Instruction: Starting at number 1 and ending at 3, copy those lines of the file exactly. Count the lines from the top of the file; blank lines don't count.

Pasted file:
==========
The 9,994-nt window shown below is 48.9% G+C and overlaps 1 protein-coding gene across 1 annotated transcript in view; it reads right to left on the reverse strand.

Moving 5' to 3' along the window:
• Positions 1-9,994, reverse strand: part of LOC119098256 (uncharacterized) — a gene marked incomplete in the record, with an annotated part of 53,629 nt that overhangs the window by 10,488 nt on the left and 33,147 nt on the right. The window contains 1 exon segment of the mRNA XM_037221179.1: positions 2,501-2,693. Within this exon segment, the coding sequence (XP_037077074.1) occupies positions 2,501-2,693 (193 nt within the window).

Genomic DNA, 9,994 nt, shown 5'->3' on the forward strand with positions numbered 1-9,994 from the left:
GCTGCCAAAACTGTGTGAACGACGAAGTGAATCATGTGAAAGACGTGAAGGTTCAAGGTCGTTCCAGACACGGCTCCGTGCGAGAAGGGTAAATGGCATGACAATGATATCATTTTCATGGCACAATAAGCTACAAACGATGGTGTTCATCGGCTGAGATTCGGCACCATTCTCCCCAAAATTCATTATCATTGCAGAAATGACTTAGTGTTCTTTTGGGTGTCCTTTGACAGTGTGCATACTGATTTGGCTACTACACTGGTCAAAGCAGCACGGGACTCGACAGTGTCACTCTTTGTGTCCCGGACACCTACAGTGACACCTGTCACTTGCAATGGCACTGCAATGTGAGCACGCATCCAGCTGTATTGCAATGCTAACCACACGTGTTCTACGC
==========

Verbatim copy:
The 9,994-nt window shown below is 48.9% G+C and overlaps 1 protein-coding gene across 1 annotated transcript in view; it reads right to left on the reverse strand.

Moving 5' to 3' along the window:
• Positions 1-9,994, reverse strand: part of LOC119098256 (uncharacterized) — a gene marked incomplete in the record, with an annotated part of 53,629 nt that overhangs the window by 10,488 nt on the left and 33,147 nt on the right. The window contains 1 exon segment of the mRNA XM_037221179.1: positions 2,501-2,693. Within this exon segment, the coding sequence (XP_037077074.1) occupies positions 2,501-2,693 (193 nt within the window).